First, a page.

John Proctor, a well-respected farmer, has to make many difficult decisions that affect himself, his family, and the community of Salem, Massachusetts in 1692. The tragedy of Salem trials begins with John Proctor. He is a middle aged man, a farmer, a husband, and a father who also committed a truculent sin. Arthur Miller’s The Crucible demonstrates the effects of hidden sin on John Proctor's character, on his family, and on his community.
The Crucible, by Arthur Miller, demonstrates that all actions have reactions. A simple undertaking can have many unexpected consequences. There is no way to predict what will happen in response to an effortless act. John Proctor is a serious man who tends to speak his mind in any situation. He is very strong-minded and stubborn. Throughout The Crucible, John Proctor’s actions are driven by guilt, pride, and integrity.
People have to go through a hard crucible situation when someone point finger at them such as jews. It is kind of like nature of human to think about themselves first and protect themselves, but it takes too much courage for a person to stay with what they believe or accept their fault. Arthur Miller’s story which was played in The Crucible had actually happened in a village when people had to go through a difficult life choice in Salem, Massachusetts in 1692. For a guilt/adultery, John Proctor faced a terrible persecution, Rebecca Nurse, a honorable woman in the society, who faced a horrible penalty of death; even though Reverend Parris (minister of the Salem) could have saved all the people if he hadn’t cared about his rising reputation so much. Arthur Miller expresses people’s reactions to turmoil in The Crucible: the title effectively captures the struggles the character have to face.
The Crucible by Arthur Miller is set in Salem in a Puritan community, John Proctor is the tragic hero because he is loving, loyal, authoritative, but his tragic flaw is his temper.The most well known definition of a tragic hero comes from Aristotle who was a great philosopher . When describing a tragic hero, he states "The change in the hero's fortunes be not from misery to happiness, but on the contrary, from happiness to misery, and the cause of it must not lie in any depravity but in some great error on his part."He also explains the four essential qualities that a tragic hero should have, which are appropriateness, goodness,consistency, and lifelike.These necessities help, classify the character of John Proctor in Arthur Miller's play The Crucible as the tragic hero. Proctor's downfall in the play is initiated by a human flaw, which qualifies him to be the tragic hero.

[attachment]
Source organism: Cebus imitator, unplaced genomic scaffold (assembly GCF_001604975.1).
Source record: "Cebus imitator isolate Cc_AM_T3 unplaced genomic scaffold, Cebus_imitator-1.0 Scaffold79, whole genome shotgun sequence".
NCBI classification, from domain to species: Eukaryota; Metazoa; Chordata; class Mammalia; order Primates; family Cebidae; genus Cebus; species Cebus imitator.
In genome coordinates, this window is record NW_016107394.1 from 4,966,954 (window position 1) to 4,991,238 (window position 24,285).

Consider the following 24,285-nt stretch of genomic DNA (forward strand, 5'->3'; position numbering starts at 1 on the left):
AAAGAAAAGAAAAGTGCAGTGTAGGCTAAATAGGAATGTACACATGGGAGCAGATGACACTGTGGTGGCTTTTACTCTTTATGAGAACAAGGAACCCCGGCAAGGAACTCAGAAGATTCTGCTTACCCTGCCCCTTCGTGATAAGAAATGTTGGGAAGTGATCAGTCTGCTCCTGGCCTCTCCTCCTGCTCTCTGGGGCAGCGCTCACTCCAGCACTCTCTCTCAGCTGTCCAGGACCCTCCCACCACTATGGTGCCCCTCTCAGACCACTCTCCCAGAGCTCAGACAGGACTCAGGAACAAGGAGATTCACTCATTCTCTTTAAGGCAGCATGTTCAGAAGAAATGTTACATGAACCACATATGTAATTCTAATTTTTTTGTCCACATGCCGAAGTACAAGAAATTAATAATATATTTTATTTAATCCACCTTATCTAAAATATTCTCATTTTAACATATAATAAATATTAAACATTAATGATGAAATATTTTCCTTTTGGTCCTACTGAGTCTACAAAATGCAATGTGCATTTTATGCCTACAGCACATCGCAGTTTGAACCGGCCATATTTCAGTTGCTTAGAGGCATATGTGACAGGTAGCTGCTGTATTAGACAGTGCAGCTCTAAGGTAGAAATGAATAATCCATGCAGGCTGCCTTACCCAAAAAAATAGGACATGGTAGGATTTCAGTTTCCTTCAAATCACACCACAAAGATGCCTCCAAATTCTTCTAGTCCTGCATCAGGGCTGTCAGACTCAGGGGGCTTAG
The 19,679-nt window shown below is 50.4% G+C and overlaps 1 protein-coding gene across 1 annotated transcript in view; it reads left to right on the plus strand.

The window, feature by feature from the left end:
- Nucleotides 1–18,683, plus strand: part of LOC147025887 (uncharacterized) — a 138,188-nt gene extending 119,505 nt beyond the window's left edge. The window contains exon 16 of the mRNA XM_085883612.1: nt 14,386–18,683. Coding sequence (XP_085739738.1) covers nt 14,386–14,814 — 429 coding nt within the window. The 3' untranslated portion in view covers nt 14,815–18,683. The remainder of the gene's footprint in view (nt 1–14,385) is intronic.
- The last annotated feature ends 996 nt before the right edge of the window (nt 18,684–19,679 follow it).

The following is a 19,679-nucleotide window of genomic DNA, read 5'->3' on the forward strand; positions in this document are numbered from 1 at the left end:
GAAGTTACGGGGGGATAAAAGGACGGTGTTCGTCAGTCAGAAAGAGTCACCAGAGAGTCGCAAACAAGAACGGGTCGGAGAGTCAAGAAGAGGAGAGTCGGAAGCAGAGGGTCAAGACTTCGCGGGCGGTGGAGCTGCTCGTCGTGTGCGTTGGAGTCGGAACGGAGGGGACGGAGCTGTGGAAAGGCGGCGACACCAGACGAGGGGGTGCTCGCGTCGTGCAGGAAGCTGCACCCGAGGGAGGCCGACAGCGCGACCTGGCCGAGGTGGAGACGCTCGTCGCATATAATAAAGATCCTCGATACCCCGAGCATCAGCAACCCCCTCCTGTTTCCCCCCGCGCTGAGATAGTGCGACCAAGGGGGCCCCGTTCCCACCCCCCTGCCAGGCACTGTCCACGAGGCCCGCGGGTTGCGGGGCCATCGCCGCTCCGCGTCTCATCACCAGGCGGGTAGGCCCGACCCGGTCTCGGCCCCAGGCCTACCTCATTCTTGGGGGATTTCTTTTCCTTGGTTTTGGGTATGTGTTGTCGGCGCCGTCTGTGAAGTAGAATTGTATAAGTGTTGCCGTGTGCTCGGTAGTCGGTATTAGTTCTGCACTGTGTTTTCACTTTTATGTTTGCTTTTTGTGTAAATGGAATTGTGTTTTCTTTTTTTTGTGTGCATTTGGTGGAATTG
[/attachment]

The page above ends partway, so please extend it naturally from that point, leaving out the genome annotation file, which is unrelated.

Goodness and nobility is determined by an individual’s morality and their willingness to follow a virtuous path in their life. It is also determined by the ability of an individual to acknowledge their shortcomings and become more self-aware. In The Crucible by Arthur Miller, John Proctor is a good man as he showcases righteous morals and principles. This is shown, as he ends his affair with Abigail, protects his wife and his friends’ wives, and dies to preserve his integrity and honour.
The well known drama, The Crucible, written by Arthur Miller, delivers an outstanding depiction of the Salem Witch Trials. With many characters deemed as selfish and or sacrificial, it gives the reader the opportunity to decide whether the character was only worried about himself or that they would risk everything for the betterment of the people around them. John Proctor can be seen as both selfish and sacrificial, but he is seen as sacrificial in my eyes. This man is willing and eventually does die to show that you should not believe everything you hear without valid
John Proctor, the protagonist of The Crucible, qualifies as a tragic hero because he has a tragic flaw, is ethically superior to the other characters in the play, and struggles to find peace with himself in midst of the lies and chaos during this play. John Proctor possesses a tragic flaw that forces him to hide his prideful mistake, which eventually brings about his downfall. I guess the old saying is true, “Pride comes before the fall”.